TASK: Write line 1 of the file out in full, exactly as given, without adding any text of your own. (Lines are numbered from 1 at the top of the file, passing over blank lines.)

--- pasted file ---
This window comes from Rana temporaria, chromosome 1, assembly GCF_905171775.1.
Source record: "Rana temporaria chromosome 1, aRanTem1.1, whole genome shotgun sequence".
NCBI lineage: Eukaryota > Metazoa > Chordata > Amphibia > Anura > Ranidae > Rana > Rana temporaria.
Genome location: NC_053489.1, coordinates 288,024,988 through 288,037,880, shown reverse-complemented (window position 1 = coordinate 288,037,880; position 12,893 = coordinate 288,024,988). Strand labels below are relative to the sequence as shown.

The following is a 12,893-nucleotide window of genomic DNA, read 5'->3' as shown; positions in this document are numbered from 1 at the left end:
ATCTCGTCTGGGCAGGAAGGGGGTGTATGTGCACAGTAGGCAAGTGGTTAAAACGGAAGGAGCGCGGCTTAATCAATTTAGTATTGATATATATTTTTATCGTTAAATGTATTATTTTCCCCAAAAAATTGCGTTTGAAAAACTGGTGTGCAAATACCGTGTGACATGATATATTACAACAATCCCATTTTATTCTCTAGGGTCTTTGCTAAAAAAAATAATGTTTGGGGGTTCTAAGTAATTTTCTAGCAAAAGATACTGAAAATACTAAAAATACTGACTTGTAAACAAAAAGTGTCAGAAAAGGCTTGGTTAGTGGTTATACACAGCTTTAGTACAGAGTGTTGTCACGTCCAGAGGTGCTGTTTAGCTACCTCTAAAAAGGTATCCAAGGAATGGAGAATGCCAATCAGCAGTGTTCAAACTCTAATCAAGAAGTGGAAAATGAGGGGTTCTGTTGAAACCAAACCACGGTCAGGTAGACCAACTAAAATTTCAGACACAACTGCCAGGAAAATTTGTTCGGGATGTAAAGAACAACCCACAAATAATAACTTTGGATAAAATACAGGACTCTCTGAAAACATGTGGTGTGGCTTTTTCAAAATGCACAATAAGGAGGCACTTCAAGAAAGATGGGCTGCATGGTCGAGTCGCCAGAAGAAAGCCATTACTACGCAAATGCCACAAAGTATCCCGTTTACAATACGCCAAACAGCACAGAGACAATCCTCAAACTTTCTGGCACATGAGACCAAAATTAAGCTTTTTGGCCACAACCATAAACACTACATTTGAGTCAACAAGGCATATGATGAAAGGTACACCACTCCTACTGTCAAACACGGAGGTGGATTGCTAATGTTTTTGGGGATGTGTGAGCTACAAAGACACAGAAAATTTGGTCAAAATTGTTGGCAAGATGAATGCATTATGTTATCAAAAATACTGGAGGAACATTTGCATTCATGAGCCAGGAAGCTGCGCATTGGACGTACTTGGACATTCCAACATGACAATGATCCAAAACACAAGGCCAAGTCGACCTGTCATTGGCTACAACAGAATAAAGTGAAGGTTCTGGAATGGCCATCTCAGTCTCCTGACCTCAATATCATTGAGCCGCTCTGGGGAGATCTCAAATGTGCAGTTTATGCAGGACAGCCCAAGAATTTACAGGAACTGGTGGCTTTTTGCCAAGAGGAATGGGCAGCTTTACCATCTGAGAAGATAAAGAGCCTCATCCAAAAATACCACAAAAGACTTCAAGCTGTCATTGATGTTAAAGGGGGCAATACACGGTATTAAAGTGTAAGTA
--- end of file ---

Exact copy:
This window comes from Rana temporaria, chromosome 1, assembly GCF_905171775.1.